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Brian Wilson (Deluxe edition) Import, Original recording remastered, CD

4.5 out of 5 stars 34 customer reviews

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Product Details

  • Audio CD (May 19 2015)
  • Number of Discs: 1
  • Format: Import, Original recording remastered, CD
  • Label: Warner Music
  • ASIN: B00004WH69
  • Other Editions: Audio CD  |  Audio Cassette
  • Average Customer Review: 4.5 out of 5 stars 34 customer reviews
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1. Love And Mercy
2. Walkin' The Line
3. Melt Away
4. Baby Let Your Hair Grow Long
5. Little Children
6. One For The Boys
7. There's So Many
8. Night Time
9. Let It Shine
10. Meet Me In My Dreams Tonight
11. Rio Grande
12. Brian Wilson On Love And Mercy
13. He Couldn't Get His Poor Old Body To Move
14. Being With The One You Love
15. Let's Go To Heaven In My Car
16. Too Much Sugar
17. There's So Many
18. Walkin' The Line
19. Melt Away
20. Night Time
See all 26 tracks on this disc

Product Description

Product Description

Out of print in the U.S.! Digitally remastered and expanded edition of the former Beach Boy leader's 1988 debut solo album featuring 15 bonus tracks including interview segments, rare tracks and demos. While the album did not live up to commercial expectations, it was a critical success and remains his most rewarding solo release to date. Features the single 'Love And Mercy'. Warner.


Brian Wilson's solo debut finally arrived in 1988 to much fanfare and near unanimous critical hosannas. Unfortunately, its commercial impact was negligible, a disappointing outcome for both Wilson, who takes pride in his string of 1960s hits, and his boosters, for the 11-song self-titled record represents the zenith of the pop genius's post-Beach Boys oeuvre. "Love And Mercy" heralds Wilson's return to form; lyrically gracious and musically grand, it's an opener quite nearly on a par with "Wouldn't It Be Nice". From there, Wilson and an assortment of coproducers (Russ Titelman, Jeff Lynne, Andy Paley and Lenny Waronker) intermix brisk, playful rockers ("Night Time", "Little Children") with sumptuous pop concoctions (the a cappella "One for the Boys", "There's So Many"), wrapping things up with an ambitious suite, "Rio Grande". The reissue is generously fleshed out with interview segments, demos and late-1980s rarities, including the delightful B-side "He Couldn't Get His Poor Old Body to Move". --Steven Stolder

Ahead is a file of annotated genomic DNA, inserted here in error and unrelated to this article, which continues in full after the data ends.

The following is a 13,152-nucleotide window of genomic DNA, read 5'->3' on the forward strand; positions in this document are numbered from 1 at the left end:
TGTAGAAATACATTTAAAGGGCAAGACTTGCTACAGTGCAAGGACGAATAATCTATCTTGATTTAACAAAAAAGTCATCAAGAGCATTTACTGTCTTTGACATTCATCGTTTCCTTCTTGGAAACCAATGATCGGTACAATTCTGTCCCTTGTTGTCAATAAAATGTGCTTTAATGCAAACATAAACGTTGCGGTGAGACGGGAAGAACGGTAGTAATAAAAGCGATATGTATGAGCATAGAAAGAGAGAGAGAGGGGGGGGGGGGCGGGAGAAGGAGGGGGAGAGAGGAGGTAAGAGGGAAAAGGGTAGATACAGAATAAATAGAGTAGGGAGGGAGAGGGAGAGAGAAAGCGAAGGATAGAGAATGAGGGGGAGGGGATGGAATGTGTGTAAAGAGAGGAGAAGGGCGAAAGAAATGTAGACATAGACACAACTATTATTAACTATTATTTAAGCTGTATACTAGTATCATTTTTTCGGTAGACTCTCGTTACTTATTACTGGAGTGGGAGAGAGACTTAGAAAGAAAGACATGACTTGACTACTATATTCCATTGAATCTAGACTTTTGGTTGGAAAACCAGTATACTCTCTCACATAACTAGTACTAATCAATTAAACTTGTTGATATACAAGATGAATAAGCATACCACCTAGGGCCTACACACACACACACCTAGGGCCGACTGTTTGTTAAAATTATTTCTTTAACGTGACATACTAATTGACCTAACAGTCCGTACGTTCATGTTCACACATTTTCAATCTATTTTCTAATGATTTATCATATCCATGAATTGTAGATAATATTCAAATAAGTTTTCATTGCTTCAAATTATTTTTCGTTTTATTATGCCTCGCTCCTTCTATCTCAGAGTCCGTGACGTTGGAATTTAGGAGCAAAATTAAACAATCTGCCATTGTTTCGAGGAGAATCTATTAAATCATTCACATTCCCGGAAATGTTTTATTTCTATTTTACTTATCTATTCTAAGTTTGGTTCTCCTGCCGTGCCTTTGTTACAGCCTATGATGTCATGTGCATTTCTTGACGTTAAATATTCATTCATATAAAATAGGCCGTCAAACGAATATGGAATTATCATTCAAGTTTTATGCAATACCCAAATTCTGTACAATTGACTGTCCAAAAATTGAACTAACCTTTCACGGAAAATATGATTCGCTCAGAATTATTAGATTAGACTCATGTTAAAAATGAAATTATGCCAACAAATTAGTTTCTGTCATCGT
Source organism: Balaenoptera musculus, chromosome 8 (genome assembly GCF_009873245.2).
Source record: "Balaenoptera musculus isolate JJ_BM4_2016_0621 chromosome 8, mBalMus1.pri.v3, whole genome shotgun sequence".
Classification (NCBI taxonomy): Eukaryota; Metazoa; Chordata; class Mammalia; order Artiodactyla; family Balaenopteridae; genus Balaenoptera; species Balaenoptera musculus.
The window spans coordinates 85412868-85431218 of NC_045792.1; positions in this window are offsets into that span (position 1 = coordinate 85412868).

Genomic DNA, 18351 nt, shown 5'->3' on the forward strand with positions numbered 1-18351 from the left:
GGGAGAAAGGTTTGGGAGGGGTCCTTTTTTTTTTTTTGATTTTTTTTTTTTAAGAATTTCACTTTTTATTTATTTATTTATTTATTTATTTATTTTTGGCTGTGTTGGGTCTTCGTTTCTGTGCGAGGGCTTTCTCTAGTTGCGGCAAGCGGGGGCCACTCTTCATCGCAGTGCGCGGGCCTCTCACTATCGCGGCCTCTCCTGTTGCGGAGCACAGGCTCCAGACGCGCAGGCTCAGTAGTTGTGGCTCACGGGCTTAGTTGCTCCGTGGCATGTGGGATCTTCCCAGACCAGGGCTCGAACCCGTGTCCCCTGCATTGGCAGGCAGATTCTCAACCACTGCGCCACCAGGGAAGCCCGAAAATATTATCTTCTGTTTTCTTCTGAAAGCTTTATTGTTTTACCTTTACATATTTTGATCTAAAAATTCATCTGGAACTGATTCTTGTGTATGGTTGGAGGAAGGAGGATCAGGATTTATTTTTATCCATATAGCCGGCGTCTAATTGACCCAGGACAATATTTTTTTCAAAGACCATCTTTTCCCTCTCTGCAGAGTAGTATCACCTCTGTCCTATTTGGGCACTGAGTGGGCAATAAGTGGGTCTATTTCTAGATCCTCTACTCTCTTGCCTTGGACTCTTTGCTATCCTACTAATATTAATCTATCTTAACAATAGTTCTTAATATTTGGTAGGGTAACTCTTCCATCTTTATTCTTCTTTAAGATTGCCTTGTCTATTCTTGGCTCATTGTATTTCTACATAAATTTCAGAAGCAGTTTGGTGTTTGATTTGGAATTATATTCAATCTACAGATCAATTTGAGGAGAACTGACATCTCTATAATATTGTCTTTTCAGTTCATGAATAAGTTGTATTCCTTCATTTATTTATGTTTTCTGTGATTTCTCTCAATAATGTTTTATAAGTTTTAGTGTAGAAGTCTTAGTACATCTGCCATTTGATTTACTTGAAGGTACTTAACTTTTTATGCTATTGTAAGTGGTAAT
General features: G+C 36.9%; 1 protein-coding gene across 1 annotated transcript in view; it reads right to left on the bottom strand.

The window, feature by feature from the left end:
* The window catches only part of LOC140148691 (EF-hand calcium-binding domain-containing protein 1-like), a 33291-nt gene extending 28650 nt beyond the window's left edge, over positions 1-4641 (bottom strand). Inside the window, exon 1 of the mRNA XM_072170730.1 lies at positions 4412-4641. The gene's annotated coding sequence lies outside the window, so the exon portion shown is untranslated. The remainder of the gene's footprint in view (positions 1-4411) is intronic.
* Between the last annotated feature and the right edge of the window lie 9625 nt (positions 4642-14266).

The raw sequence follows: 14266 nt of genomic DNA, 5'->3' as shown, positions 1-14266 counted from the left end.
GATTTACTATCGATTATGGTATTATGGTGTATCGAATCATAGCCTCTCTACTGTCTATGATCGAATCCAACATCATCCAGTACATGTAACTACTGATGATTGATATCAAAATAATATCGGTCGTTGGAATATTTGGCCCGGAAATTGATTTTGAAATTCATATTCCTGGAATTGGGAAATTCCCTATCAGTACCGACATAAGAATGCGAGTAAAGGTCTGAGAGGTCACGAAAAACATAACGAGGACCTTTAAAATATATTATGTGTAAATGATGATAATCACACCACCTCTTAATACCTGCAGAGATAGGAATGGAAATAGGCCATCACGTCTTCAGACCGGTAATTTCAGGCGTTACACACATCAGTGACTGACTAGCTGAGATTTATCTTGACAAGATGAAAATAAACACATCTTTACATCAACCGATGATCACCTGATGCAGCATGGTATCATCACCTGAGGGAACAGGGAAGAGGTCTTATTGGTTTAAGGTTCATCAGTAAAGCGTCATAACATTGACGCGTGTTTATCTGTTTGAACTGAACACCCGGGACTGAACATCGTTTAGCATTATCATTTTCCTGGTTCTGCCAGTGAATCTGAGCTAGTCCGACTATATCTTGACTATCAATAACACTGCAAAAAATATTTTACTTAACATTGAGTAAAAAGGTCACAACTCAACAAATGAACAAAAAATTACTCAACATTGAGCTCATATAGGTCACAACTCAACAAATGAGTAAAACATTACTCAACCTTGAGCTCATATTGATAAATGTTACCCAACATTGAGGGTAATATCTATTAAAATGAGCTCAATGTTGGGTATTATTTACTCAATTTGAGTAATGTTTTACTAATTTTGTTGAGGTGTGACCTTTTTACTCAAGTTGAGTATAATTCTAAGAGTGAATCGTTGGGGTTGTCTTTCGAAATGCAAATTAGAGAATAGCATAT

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Customer Reviews

4.5 out of 5 stars
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Top Customer Reviews

Format: Audio CD
I was surprised to see that the orginal album is only 37:16 long, barely a half an hour of original material. Compare that to the hour-long U2 albums being released nowadays. Yet there is so much complexity to Wilsons music, so much depth and height that it keeps you enteretained and moved. You do not even notice the brevity of the music since it is breif but thick. A mark of genius.
This is Wilsons first solo project, and was an underrated classic. Probably due to the taint of his band's name--you listening Kid Rock? Indeed, Wilson has alwyas been underestimated by everyone, expcet Paul McCartney have gave Wilson a run for his money in the 1960's.
Ity is well written, well produced and moving. "Melt Away," is haunting and "Let It Shine" is middle-of-the-road ska. "One For The Boys" is an acappella chant along the lines of "Our Prayer," and shows off his vocal talents.
I am glad that the B-sides were included--"Being With The One You Love," and "Too Much Sugar." I enjoyed the demos and backtracks. If you own a copy of "Stack of Tracks" or listend to "Summer Means New Love" you reralize that Wilson is a capable producer. Which is amazing considering he is deaf in one ear!
This album is a treaure and I find mself going back to it a decade later. Evey track is a gem, including the long tone poem of Rio Grand. I just wish this album would gert more airplay.
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Format: Audio CD
I've lived with the original Brian Wilson album for some time, and, based on musical content alone, it qualifies as a 4-star album. This very generous resissue, however, easily boosts it into MUST OWN, 5-star status.